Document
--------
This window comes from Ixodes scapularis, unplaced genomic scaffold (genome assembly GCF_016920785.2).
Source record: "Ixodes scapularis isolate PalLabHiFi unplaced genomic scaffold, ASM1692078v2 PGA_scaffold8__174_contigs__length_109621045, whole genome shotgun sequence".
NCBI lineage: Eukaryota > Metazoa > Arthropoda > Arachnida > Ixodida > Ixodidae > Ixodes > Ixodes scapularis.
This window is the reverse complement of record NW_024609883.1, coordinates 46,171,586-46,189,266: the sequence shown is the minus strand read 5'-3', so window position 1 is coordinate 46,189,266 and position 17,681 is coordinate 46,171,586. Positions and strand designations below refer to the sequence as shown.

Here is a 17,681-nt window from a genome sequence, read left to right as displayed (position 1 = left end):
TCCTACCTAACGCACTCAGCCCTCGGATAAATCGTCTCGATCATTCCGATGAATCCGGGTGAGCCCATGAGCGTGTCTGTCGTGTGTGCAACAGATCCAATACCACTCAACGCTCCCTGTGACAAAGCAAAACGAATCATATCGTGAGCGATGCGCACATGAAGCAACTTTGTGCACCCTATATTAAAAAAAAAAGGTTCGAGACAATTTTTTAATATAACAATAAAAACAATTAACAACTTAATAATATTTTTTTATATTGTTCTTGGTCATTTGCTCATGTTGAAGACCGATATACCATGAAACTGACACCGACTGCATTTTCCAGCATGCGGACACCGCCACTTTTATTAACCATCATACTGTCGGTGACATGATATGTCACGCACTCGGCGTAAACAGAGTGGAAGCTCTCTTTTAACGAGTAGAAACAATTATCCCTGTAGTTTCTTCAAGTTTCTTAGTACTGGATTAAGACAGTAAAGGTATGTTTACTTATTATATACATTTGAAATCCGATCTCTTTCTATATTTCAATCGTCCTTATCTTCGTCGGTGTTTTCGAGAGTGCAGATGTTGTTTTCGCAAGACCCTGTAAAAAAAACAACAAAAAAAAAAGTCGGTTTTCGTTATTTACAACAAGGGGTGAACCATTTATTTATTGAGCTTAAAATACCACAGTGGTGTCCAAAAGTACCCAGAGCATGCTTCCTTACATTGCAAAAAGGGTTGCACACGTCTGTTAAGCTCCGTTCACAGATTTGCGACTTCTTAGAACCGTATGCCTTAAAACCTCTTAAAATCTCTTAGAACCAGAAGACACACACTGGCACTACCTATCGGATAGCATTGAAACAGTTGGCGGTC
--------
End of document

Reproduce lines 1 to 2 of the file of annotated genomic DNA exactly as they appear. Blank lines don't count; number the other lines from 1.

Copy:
This window comes from Ixodes scapularis, unplaced genomic scaffold (genome assembly GCF_016920785.2).
Source record: "Ixodes scapularis isolate PalLabHiFi unplaced genomic scaffold, ASM1692078v2 PGA_scaffold8__174_contigs__length_109621045, whole genome shotgun sequence".